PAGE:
Magazine article Management Today

Toying with Our Emotions. (Motor Mouth)

Magazine article Management Today

Toying with Our Emotions. (Motor Mouth)

Article excerpt

Koala bears are vicious, bad-tempered little bastards, but there is something in their morphology -- the big eyes, the pudgy fluffiness, the muted colourways -- that we instinctively find agreeable. The koala design bypasses rationality to punch the button in the hypothalamus marked 'cute.' It is the same with cars. Some -- the Morgan, for instance -- are operationally ridiculous but emotionally irresistible. Mitsubishi is in this territory with the Shogun: its visceral desirability is intense and out of all proportion to any sane audit of its attributes.

We are after nearly 20 years, now on the third-generation Shogun. Mitsubishi's designers always understood the ludic quality cars like this must have. From the first (which was orthogonal) to its successor (more organic) to the third (a completely bonkers mixture of banzai styling motifs), Shoguns (or Pajeros, as they are known elsewhere) have had a toy-like appearance that exerts an ineluctable appeal. The tyres are almost balloon-like, the wheels inset into the black doughnuts like coruscating jewels; the daylight openings (designerese for window) have just the right proportions; the nose-down stance is keen; well-judged plastic bulges, fillets and external trims add to the wanton effect. It is Tonka for adults. See a Shogun and your cupidity patch itches. You want to scratch it, touch it, use it... even -- for Goodness' sake!--buy it. If Mitsubishi could isolate this mystical commodity, it could give up on its corporate day job.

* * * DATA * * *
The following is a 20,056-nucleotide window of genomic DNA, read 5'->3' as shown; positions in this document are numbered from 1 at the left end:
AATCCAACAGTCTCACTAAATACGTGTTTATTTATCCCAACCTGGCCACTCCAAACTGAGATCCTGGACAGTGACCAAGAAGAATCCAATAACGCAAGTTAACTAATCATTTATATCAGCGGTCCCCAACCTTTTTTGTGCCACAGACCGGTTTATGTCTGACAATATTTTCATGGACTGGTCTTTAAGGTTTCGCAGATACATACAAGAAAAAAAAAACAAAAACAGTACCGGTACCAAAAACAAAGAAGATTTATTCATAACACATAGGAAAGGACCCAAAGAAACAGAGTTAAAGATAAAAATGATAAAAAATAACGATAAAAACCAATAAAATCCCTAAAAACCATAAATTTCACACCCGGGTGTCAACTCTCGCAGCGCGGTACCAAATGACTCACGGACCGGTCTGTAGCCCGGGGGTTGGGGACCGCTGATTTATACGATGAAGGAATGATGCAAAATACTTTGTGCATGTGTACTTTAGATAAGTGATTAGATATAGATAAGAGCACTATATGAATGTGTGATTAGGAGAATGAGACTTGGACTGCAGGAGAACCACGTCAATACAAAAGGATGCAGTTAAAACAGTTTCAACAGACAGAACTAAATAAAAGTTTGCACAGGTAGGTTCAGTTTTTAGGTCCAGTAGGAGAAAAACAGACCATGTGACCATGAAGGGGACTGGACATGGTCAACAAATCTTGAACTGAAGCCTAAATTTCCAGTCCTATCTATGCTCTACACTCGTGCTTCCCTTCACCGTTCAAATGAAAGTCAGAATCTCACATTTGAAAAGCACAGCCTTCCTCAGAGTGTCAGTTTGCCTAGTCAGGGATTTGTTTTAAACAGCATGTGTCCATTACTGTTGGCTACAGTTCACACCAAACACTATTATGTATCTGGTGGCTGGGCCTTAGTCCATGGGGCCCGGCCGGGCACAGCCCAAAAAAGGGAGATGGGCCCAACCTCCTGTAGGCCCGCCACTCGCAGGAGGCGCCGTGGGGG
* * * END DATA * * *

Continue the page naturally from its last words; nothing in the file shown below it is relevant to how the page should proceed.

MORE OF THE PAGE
On the consumer map, Shogun territory is not quite the same place as other popular four-wheel-drives. Black girls in Brixton who wear pastel duvet jackets drive Suzuki Vitaras; white male windsurfers and mountainbikers go for Freelanders; landscape architects and site managers have Land Rovers; people who tend to live in Hampshire or London [SW.sub.6] have M-Class Mercedes, while rock stars and landowners inevitably choose Range Rovers. Shogun types are more modern in their way. Personal trainers might drive the short-wheel-base three-door; television types might use the much larger five-door. I get the impression they are smart urban cars, not country casuals. …

Search by... Author
Show... All Results Primary Sources Peer-reviewed

Oops!

An unknown error has occurred. Please click the button below to reload the page. If the problem persists, please try again in a little while.